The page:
When it is likely that you do not have the best hand and have little chance to improve, it is fundamentally a bad play to call just to see another card. However, there are certain instances where you can exploit particular opponents by calling their flop bet with the intention of winning with a bluff later on. This is called floating.
Online poker is rampant with players who c-bet often but barrel infrequently. The most common way to exploit them is to float their flop bet and then fire the turn when checked to. Using my strategy, this situation will most often arise blind versus blind. When folded to in the small blind, some players will open a very wide range. They will then c-bet the flop 100% of the time and give up on the turn unimproved, believing they are making a profitable long-term play.
Most of the time they will be right. But attentive players can and should exploit them often via a float. I keep c-bet and barrel stats in my HUD for quick reference during play if I am open raised by the small blind. If my opponent c-bets over 80% of the time but barrels less than 40%, I will call pre-flop in position with any two cards.
When facing an open from a position other than the small blind it is very difficult to float as a call will have you playing out of position. And making pre-flop calls to attempt floats from outside the blinds puts you at risk of being squeezed. As a result, you will not have many opportunities to float as a short stack player. Only under certain circumstances can you employ this move profitably. And until you are skilled in assessing ranges, player tendencies, and equity, you are better off avoiding complicated floats altogether.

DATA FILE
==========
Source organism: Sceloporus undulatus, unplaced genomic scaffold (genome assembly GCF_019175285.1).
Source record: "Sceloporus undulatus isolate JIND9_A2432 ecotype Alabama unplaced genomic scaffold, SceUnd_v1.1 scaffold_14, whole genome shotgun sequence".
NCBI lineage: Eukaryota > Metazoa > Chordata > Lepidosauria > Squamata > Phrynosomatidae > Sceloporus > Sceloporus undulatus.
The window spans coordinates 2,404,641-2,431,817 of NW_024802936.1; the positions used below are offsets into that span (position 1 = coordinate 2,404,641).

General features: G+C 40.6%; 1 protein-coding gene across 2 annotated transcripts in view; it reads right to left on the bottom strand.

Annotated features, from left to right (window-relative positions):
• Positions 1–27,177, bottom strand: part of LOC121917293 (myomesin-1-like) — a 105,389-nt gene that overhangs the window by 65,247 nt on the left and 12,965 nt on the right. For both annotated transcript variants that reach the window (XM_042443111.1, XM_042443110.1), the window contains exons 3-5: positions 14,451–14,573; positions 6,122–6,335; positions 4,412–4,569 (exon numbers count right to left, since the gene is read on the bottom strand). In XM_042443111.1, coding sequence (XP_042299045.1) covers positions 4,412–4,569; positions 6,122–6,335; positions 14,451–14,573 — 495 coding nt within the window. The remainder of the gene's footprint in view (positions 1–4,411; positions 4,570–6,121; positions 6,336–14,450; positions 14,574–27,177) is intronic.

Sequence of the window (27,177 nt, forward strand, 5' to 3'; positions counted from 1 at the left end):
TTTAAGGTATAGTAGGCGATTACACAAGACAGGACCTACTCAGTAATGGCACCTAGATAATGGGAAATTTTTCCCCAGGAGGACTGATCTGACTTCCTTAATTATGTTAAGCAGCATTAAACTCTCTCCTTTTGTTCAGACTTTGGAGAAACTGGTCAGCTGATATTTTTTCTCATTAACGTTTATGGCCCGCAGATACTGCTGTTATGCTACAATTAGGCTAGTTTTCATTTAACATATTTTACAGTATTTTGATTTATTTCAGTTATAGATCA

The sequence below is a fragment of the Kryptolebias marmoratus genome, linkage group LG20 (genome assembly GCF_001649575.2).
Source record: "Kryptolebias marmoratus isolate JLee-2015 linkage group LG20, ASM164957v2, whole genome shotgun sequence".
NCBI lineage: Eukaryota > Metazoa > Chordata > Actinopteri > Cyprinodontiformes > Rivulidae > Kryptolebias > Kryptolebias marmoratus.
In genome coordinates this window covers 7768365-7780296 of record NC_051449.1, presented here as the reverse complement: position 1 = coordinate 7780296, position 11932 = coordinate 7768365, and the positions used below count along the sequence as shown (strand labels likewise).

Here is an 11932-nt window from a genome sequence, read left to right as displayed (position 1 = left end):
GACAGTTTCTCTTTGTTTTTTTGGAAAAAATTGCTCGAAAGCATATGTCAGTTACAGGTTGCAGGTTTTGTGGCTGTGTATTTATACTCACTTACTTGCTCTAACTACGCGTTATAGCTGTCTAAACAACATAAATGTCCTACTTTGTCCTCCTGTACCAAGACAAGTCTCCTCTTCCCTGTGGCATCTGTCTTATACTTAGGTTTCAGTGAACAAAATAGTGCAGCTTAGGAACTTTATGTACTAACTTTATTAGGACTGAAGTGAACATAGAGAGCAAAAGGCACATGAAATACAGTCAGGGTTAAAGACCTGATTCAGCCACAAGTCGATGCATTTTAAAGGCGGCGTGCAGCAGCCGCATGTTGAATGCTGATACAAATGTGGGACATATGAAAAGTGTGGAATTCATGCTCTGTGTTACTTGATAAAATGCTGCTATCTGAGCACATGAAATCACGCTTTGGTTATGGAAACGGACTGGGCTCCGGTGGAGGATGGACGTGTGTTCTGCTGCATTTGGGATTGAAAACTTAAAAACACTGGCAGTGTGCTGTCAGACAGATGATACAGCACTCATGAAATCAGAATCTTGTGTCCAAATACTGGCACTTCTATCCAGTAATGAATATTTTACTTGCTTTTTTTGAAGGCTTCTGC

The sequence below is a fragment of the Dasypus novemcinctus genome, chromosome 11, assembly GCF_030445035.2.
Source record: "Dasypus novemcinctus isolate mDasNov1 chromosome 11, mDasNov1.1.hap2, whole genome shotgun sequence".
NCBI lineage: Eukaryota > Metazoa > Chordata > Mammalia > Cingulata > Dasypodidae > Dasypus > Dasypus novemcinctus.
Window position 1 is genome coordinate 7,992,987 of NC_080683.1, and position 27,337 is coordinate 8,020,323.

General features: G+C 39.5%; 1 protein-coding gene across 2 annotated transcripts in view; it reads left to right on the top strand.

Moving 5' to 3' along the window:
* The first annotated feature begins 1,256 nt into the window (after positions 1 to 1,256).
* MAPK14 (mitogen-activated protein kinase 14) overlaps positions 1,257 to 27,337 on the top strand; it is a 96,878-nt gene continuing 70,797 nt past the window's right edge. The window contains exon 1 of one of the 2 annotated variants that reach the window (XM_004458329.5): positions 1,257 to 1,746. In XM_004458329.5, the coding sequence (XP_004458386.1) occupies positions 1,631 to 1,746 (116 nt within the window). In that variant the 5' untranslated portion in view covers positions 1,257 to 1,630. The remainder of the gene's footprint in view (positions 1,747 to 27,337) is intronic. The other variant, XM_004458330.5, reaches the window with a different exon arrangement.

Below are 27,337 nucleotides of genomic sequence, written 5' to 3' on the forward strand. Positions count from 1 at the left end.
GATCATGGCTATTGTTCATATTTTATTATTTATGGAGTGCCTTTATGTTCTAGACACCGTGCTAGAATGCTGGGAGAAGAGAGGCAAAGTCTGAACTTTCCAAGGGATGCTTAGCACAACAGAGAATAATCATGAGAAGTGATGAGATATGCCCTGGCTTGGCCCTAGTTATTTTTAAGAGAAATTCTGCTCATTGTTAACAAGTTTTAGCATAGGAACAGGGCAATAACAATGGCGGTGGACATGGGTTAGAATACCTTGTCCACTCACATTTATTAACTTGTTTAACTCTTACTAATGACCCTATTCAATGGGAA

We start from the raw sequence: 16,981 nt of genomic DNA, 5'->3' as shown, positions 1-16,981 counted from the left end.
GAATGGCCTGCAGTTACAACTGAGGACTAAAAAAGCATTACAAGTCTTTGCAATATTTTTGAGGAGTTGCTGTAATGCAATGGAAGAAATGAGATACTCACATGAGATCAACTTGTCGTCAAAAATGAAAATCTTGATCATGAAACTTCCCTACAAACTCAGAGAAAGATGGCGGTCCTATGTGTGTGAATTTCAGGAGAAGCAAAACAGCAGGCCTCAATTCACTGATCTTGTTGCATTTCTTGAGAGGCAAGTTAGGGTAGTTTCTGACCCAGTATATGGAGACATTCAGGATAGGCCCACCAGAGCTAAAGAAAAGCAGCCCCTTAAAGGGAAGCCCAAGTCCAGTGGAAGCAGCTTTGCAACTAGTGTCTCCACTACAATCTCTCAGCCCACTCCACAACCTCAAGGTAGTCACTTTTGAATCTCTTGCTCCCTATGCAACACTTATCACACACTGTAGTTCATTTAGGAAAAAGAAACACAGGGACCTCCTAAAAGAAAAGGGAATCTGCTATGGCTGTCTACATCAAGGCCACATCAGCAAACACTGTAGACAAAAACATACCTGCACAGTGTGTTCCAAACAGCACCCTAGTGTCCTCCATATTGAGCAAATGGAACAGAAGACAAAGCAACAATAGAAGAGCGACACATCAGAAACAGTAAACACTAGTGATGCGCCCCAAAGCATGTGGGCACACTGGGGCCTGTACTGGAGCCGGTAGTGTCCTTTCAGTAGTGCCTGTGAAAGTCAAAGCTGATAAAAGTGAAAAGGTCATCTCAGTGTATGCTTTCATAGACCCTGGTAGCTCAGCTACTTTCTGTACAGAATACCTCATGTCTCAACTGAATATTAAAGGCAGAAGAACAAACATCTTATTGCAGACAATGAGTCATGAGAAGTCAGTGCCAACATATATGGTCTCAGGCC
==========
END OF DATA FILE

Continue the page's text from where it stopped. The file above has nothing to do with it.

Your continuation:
Here are some examples of floats:
Example #13.1: Floating with air No-Limit Hold’em, $0.50 BB (5 handed)
SB ($51) Opens 45% from the SB Hero (BB) ($15)
Preflop: Hero is BB with Q♥, 9♣
3 folds, SB bets $1, Hero calls $0.50
A standard call against a wide opening range.
Flop: ($2) 5♥, 2♣, 7♠ (2 players)
SB bets $1.34, Hero calls $1.34
The SB continuation bets a very dry board, and the Hero floats.
Turn: ($4.68) J♠ (2 players)
SB checks, Hero bets $2.34,1 fold
The SB checks, and Hero’s holding is irrelevant as he bets and takes down the pot. ____________________________________________________________
Example #13.2: Following through on a float No-Limit Hold’em, $0.50 BB (5 handed)
SB ($36.50) Opens 60% from the SB Hero (BB) ($15.18)
Preflop: Hero is BB with 5♥, 3♦
3 folds, SB bets $1, Hero calls $0.50 Hero calls with plans to float.
Flop: ($2) 10♥, J♦, 8♠ (2 players)
SB bets $0.50, Hero calls $0.50
The SB min-bet leads. Raising is tempting, but on this board there are a lot of hands Villain may be going for a check-raise on. Hero instead floats.
Turn: ($3) 4♠ (2 players)
SB checks, Hero bets $2, SB calls $2
The SB checks a blank turn, and Hero follows through on his float but is called.
River: ($7) 6♥ (2 players)
SB checks, Hero bets $3.50, 1 fold
SB checks again and Hero double barrels his float to try and get folds from showdown value and air hands that beat him, as it is unlikely that Villain has top pair. Sometimes players will check- call the turn hoping you will check back the river and let them take their weak made hand to showdown. There is no need to bet large as our opponent may be more likely to call if our bet looks suspiciously big.
Sometimes you will find the opportunity to turn your float into a bluffing opportunity when barreled on the turn. The following example illustrates how to do so:
Example #13.3: Semi-bluff raising a turn scare card
No-Limit Hold’em, $0.50 BB (4 handed)
Hero (BB) ($19.15)
Preflop: Hero is BB with K♠, 10♦
2 folds, SB bets $1.50, Hero calls $1
Flop: ($3) 3♠, 5♠, 6♥ (2 players)
SB bets $2.50, Hero calls $2.50
Hero floats with overs and backdoor flush draw.
Turn: ($8) Q♠ (2 players)
SB bets $5.50, Hero raises to $15.15 (All-In), 1 fold
The turn brings an over and a possible flush. We likely have 25% equity when called, so our opponent has to fold less than half the time for this to be a profitable shove.